Let’s skip right over the weak attempt at humour contained in the title of this post and get to today’s festival activity recapâ€¦
I’ll pick up where I left off yesterday with the Outdoor Stage performance by Soul Understated. From New York, this is a group I had heard via a festival submission, then saw live in January. Their live show in a crowded Bitter End in Greenwich Village was incredible, so I was looking forward to hearing their Toronto debut. They did not disappoint – lots of slow, funky grooves gave room for Mavis “Swan” Poole to strut her vocal stuff. I have a feeling a crowded club is a better venue for this group – a place where people are up dancing – as the sitting crowd seemed most interested in the up-tempo numbers. But the audience was committed, even sitting through some rain and responding to the audience participation cues. I look forward to seeing the group again soon, and hope that they build an audience in this city.
It was nice to hang a bit backstage with Soul Understated’s drummer, Jeremy “Bean” Clemons, a friend-of-a-friend and, in addition to being a fantastic drummer, a gracious and kind person. I had hoped to catch the beginning of Al Jarreau’s main stage show, but got waylaid somewhat by some administration (helping to find a hotel room for a musician on a very busy night in Toronto). What I did catch of the show, though, was impressive. His five-piece band was incredibly funky and provided tight backing vocals. At 75, Al’s voice is not what it used to be, but he knows well how to use his current instrument. I found his singing and stage presence engaging and enjoyable, still very much showing off why he is considered a vocal master.
My next stop was the Jazz Bistro, for Drew Jurecka’s Gypsy Swing Quartet. I’ve seen Drew perform a number of times, and have always been impressed with his playing. Violin is not the easiest instrument to play in a swinging jazz context; Drew’s feel and improvised lines rival any jazz instrumentalist, and I especially enjoy the way he uses the instrument’s entire range – his high end was beautifully in tune. Gypsy Swing (think Django Reinhardt) is not really flashy music, and the band cooked along with a steady pulse; but the solos from each musician heated up each tune – what I saw I enjoyed. (And congratulations to Drew and violinist-wife Rebekah – their second child arrived less than 24 hours before the gig!)
My last official stop of the night was the Horseshoe Tavern where Mike Stern was on stage with Janek Gwizdala (bass) and Kimberly Thompson (drums). I’m positive I’ve seen Mike live in the past, but know that I missed him last time he was through for the Festival (I was too engrossed that night by The Bad Plus with Joshua Redman). I caught the latter half of the set last night and it was pretty fantastic. He had two huge guitar amps on stage and he certainly tore things up at times; but I equally enjoyed the quieter tunes – his touch at a lower volume is gentle, coaxing a sweet sound out of the guitar. And – I didn’t actually realize he does all his own singing. His wordless accompaniment added a beautiful colour to the more introspective tunes. This was a fun show – watching Kimberly beat the crap out of the drums was a blast, and Janek’s flying fingers whipped the crowd into a frenzy. And Mike seemed happy to keep playing – he didn’t exactly play “hard to get” after their last tune, suggesting that they do one more tune (and then another) before the crowd even had a chance to ask. Nobody complained, and we were treated to a full-on 12-bar blues tune, complete with Mike on vocals. Awesome.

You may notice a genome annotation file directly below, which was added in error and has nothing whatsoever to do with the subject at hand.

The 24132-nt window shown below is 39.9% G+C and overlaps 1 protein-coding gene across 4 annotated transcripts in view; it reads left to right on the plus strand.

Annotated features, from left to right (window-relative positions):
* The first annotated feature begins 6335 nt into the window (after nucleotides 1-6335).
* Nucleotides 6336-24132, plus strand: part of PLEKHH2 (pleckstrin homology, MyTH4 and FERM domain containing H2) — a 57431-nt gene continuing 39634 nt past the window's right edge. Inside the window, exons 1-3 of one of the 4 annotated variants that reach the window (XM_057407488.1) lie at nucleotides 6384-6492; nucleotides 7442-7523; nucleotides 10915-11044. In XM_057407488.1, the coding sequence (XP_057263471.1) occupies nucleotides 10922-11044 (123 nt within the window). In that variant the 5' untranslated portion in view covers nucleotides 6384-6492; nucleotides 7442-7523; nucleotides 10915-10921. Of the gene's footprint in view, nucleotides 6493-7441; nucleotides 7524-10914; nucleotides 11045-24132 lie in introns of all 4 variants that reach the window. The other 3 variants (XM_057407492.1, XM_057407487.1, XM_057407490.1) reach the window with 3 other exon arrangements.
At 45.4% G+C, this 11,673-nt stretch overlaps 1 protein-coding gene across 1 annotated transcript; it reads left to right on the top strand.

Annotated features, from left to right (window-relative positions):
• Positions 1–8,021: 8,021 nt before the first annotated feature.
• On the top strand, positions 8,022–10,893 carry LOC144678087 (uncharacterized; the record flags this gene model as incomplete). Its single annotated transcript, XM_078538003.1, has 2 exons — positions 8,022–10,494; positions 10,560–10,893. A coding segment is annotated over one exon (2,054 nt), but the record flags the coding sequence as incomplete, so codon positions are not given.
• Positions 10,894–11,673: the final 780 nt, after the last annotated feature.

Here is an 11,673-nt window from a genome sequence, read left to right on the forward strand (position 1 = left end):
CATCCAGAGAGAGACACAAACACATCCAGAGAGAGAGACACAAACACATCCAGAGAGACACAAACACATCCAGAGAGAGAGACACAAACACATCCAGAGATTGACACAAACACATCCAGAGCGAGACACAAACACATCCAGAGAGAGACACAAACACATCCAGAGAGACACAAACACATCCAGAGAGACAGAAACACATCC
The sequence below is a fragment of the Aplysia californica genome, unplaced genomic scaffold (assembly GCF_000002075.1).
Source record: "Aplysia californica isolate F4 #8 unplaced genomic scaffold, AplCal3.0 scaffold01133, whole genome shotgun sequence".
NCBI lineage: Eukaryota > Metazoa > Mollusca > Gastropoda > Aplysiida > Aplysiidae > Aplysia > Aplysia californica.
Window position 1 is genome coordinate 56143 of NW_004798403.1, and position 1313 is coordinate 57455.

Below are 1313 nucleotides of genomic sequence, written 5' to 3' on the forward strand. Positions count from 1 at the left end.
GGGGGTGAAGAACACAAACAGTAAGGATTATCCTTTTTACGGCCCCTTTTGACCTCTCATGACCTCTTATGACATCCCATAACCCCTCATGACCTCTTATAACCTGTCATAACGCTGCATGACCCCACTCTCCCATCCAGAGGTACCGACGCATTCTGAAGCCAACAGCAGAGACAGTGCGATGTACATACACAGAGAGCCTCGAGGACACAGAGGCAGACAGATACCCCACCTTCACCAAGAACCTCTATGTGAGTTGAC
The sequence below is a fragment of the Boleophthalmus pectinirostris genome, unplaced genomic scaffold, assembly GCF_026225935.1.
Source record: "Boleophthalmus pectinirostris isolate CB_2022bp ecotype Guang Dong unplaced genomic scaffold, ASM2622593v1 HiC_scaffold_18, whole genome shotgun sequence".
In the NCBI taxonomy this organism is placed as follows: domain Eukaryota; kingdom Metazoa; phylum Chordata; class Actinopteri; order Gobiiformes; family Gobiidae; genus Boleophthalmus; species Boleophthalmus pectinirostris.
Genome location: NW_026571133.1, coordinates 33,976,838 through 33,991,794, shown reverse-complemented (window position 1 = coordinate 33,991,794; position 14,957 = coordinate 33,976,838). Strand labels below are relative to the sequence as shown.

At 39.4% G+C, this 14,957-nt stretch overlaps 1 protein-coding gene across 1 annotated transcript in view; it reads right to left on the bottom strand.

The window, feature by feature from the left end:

In addition to some outstanding music, I had fun yesterday catching up with friends and colleagues in various places. At each stop along the way I got to chat with someone I hadn’t seen for a while – an added bonus to official Festival activity.
Hey – did anyone notice it rained a bit last night? We almost weren’t sure we were going to make it off the Squareâ€¦
Today’s been relatively quiet so far. The wind and rain wreaked a bit of havoc on the Square and at Shops at Don Mills, but everything (I think) is relatively under control. The elements certainly had no effect on today’s Lunchtime concert, for which Patricia Cano brought three outstanding musicians (Kevin Barrett on guitar, Paco Luviano on bass and Luis Orbegoso on percussion). Patricia was lined up for a show last year but had to cancel last minute due to an emergency tonsillectomy, so I was glad to have her on the stage this year. Her music features a mix of Brazilian, Peruvian, French and jazz influences; she sings in Portuguese, French, Spanish and English. The concert featured slow burners, bossas, and a couple of higher energy tunes. Hers is a robust, slightly husky instrument; I especially enjoyed hearing her let loose, signing higher in her range and at a fuller volume. She kept the audience engaged and was personable from the stage; Luis Orbegoso was (not surprisingly) impressive on the cajon, cymbal and hand claps. A lovely way to start a warm, sunny day.
Next up is a celebration of the Toronto Arts Foundation’s Emerging Jazz Artist Award – the 2015 winner will be announced immediately prior to the 6:30 pm performance of Chelsea McBride’s Socialist Night School on the Outdoor Stage. Then we’ve got Robert Glasper’s Trio at the Jane Mallet, Kurt Elling at Koerner Hall, Christian McBride’s big band in the tent, Phil Dwyer’s Trio at the Jazz Bistro, a late night jam and more – tonight’s complete listing is here. And, if you’re a fan of large ensemble jazz (and of great Canadian jazz in particular), make sure you join us tomorrow at 12:30 in the tent for Ian MacDougall’s 12-tet, the start of another busy Festival day (complete listings here).
See you on the Square!